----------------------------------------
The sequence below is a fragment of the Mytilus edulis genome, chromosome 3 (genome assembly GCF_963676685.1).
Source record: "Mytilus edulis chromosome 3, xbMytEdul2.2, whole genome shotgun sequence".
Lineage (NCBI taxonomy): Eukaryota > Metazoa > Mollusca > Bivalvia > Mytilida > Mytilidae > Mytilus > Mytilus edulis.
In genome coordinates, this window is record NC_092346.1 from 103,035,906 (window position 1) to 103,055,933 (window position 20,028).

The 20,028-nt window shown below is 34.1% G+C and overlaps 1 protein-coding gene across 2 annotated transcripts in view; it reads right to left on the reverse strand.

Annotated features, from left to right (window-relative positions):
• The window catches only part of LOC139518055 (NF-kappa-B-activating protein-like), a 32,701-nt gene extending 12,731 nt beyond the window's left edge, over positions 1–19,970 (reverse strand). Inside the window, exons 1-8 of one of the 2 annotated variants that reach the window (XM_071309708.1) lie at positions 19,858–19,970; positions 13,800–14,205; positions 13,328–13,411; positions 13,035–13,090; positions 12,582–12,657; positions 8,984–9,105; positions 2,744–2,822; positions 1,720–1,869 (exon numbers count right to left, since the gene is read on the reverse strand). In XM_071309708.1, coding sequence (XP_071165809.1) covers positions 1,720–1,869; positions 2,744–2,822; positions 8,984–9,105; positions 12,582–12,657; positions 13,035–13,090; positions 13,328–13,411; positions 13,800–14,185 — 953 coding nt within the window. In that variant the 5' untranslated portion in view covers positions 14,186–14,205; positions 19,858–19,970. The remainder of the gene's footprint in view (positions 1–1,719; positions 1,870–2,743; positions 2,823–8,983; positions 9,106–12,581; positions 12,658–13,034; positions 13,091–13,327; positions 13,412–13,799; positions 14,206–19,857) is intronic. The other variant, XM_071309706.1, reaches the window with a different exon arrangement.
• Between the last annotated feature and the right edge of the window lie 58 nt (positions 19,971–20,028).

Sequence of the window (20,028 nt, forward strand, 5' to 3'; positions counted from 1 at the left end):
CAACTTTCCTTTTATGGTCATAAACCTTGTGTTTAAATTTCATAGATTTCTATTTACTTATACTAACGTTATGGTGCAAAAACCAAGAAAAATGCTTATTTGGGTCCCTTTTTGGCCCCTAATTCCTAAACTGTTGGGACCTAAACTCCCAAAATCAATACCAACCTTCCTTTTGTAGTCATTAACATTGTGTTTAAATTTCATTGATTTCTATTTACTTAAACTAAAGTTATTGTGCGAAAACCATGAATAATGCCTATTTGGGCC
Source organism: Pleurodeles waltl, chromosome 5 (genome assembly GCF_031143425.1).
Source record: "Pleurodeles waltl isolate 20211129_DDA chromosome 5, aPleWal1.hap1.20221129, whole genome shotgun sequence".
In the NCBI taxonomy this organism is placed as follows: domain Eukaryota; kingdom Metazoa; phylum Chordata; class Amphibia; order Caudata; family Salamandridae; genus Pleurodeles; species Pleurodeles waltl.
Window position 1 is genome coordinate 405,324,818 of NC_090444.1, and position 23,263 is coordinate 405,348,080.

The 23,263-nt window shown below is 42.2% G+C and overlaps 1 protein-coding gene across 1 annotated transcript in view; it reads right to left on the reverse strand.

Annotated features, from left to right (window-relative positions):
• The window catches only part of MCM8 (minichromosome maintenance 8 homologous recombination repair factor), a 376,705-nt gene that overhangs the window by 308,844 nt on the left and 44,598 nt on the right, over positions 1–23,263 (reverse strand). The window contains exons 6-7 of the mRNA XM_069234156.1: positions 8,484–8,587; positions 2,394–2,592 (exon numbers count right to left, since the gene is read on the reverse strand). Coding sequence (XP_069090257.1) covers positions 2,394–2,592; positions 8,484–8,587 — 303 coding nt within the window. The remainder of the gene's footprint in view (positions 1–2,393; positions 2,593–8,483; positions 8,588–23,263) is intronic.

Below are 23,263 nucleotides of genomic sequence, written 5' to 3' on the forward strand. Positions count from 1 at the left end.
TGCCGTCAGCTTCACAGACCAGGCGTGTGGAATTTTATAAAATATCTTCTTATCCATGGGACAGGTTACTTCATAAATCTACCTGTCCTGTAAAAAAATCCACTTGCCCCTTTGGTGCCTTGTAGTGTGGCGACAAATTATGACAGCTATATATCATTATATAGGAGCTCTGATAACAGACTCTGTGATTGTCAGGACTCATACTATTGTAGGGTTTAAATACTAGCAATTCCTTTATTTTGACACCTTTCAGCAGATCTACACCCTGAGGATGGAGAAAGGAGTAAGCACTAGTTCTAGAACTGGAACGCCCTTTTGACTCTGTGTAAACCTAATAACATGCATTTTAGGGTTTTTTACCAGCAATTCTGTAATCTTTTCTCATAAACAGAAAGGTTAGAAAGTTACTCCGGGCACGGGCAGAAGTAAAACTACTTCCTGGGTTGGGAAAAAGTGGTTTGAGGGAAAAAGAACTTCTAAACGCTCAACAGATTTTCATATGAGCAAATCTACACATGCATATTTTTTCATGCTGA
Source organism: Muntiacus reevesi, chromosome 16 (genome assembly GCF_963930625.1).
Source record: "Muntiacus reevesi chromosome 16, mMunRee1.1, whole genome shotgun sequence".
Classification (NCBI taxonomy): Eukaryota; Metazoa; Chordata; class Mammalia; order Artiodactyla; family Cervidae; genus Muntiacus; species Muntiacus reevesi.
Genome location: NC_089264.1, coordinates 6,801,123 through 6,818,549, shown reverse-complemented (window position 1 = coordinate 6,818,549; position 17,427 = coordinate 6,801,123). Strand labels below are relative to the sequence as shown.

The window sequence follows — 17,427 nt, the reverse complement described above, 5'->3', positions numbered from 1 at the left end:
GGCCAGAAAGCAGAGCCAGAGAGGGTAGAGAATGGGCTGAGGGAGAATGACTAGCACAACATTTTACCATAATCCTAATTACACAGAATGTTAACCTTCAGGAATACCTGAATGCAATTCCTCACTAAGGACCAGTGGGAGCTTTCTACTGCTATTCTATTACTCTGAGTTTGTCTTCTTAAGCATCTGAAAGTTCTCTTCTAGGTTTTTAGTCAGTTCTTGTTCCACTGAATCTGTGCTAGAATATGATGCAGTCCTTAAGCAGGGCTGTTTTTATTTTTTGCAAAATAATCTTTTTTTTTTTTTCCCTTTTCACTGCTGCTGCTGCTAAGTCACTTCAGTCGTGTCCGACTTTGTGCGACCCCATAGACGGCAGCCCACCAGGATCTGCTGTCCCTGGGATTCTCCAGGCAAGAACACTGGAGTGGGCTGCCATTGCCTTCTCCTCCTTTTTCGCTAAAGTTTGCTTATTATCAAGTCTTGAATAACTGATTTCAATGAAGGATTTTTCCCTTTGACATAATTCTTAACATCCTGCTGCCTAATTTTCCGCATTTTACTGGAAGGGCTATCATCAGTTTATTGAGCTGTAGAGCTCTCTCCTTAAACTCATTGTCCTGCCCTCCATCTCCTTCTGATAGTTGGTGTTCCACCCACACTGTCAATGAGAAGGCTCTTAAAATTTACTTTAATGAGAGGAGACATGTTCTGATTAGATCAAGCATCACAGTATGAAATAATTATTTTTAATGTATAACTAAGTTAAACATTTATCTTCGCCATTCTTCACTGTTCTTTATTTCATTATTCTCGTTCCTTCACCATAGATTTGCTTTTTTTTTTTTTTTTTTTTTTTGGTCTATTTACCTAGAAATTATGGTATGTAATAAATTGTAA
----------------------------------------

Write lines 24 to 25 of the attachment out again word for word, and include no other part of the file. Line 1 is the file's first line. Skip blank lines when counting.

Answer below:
The window sequence follows — 17,427 nt, the reverse complement described above, 5'->3', positions numbered from 1 at the left end:
GGCCAGAAAGCAGAGCCAGAGAGGGTAGAGAATGGGCTGAGGGAGAATGACTAGCACAACATTTTACCATAATCCTAATTACACAGAATGTTAACCTTCAGGAATACCTGAATGCAATTCCTCACTAAGGACCAGTGGGAGCTTTCTACTGCTATTCTATTACTCTGAGTTTGTCTTCTTAAGCATCTGAAAGTTCTCTTCTAGGTTTTTAGTCAGTTCTTGTTCCACTGAATCTGTGCTAGAATATGATGCAGTCCTTAAGCAGGGCTGTTTTTATTTTTTGCAAAATAATCTTTTTTTTTTTTTCCCTTTTCACTGCTGCTGCTGCTAAGTCACTTCAGTCGTGTCCGACTTTGTGCGACCCCATAGACGGCAGCCCACCAGGATCTGCTGTCCCTGGGATTCTCCAGGCAAGAACACTGGAGTGGGCTGCCATTGCCTTCTCCTCCTTTTTCGCTAAAGTTTGCTTATTATCAAGTCTTGAATAACTGATTTCAATGAAGGATTTTTCCCTTTGACATAATTCTTAACATCCTGCTGCCTAATTTTCCGCATTTTACTGGAAGGGCTATCATCAGTTTATTGAGCTGTAGAGCTCTCTCCTTAAACTCATTGTCCTGCCCTCCATCTCCTTCTGATAGTTGGTGTTCCACCCACACTGTCAATGAGAAGGCTCTTAAAATTTACTTTAATGAGAGGAGACATGTTCTGATTAGATCAAGCATCACAGTATGAAATAATTATTTTTAATGTATAACTAAGTTAAACATTTATCTTCGCCATTCTTCACTGTTCTTTATTTCATTATTCTCGTTCCTTCACCATAGATTTGCTTTTTTTTTTTTTTTTTTTTTTTGGTCTATTTACCTAGAAATTATGGTATGTAATAAATTGTAA